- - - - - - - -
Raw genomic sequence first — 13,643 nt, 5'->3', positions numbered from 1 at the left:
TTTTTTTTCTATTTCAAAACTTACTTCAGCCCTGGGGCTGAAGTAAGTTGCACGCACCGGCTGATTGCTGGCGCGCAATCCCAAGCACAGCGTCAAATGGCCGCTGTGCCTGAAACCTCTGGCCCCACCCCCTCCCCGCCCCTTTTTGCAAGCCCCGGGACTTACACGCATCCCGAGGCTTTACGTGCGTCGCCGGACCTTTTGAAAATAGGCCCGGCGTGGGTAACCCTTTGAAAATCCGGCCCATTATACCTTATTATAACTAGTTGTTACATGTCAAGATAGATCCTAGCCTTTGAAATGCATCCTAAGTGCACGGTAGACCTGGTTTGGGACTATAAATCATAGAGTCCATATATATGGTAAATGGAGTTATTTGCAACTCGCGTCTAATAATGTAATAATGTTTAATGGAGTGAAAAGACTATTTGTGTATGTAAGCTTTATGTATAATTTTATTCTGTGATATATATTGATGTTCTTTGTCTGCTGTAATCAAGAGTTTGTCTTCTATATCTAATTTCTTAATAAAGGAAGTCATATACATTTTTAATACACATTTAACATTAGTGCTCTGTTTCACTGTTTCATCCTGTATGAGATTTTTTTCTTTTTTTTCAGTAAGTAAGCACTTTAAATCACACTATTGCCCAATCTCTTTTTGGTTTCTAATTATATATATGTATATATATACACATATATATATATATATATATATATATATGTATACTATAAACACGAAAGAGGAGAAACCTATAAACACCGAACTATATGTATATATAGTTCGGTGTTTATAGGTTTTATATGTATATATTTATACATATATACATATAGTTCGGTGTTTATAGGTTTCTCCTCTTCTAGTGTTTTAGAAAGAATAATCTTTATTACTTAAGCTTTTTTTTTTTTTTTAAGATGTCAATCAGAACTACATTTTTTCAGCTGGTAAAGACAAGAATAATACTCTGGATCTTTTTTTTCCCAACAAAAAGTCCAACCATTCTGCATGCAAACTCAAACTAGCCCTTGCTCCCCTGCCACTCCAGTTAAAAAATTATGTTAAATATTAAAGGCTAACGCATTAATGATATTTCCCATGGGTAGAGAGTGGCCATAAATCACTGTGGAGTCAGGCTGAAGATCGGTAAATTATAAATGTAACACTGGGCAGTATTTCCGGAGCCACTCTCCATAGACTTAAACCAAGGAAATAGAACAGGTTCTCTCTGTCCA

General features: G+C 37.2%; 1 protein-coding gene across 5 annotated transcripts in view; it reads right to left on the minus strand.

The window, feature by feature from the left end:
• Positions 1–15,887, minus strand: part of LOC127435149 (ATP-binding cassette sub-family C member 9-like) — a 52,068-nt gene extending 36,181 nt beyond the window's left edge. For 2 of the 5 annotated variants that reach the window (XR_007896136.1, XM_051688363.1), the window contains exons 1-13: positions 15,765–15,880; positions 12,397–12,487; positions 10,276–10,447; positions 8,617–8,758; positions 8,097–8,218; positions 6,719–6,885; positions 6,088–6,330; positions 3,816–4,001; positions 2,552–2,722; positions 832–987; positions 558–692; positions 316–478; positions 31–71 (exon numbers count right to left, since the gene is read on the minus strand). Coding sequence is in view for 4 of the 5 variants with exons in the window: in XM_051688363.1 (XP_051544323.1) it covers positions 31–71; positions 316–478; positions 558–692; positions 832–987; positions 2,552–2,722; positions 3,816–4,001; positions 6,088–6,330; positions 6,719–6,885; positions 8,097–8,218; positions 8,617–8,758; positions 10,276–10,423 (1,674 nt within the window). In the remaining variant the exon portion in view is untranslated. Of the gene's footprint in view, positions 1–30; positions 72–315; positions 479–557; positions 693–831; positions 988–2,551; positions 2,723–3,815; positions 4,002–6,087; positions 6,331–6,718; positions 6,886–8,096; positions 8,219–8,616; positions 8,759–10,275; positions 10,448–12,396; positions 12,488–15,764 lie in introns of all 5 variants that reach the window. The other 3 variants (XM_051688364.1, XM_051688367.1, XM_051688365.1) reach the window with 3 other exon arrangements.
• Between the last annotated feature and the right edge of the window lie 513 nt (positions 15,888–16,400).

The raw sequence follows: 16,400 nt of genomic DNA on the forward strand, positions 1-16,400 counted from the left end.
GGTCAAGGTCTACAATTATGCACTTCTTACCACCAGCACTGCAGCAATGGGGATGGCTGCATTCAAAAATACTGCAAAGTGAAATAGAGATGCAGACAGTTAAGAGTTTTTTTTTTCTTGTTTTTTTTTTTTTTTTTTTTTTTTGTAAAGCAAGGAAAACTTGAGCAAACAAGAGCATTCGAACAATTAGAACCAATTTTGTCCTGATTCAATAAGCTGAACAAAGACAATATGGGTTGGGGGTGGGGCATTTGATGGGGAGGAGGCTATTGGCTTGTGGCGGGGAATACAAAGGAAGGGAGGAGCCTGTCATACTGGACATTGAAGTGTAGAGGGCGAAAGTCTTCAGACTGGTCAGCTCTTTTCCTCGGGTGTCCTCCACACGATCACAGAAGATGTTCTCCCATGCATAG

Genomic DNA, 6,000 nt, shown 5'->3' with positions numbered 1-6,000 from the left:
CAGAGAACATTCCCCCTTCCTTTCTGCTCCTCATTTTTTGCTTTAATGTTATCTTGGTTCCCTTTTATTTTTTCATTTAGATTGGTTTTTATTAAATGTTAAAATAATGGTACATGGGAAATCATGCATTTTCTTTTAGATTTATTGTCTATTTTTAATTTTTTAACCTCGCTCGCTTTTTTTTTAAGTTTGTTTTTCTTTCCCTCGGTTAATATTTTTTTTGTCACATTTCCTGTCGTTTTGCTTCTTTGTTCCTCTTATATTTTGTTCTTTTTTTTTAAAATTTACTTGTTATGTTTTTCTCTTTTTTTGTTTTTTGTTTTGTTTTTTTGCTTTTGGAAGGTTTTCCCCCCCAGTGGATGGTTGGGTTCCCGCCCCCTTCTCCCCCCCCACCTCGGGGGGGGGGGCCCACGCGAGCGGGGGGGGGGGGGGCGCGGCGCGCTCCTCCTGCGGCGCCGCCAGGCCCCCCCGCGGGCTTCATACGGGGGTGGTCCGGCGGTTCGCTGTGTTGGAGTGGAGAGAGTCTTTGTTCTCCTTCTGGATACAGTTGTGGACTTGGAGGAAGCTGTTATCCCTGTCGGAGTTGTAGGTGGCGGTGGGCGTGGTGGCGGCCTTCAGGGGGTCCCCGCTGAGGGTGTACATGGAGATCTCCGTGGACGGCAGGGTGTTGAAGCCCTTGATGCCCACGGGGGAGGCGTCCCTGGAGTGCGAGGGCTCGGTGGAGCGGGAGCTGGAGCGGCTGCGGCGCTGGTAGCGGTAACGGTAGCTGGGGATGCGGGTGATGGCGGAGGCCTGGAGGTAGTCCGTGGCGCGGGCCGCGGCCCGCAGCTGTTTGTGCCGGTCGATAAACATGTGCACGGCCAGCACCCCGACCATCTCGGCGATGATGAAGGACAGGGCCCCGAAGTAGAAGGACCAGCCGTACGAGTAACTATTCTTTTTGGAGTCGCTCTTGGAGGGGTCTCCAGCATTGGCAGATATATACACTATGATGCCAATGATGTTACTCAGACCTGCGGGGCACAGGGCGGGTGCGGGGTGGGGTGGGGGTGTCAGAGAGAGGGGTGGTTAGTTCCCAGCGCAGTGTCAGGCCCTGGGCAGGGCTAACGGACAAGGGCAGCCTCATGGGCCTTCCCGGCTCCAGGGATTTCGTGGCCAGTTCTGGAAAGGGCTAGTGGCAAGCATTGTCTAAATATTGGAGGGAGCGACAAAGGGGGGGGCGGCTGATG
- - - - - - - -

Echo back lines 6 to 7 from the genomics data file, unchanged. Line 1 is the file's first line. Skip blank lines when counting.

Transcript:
• Between the last annotated feature and the right edge of the window lie 513 nt (positions 15,888–16,400).

The raw sequence follows: 16,400 nt of genomic DNA on the forward strand, positions 1-16,400 counted from the left end.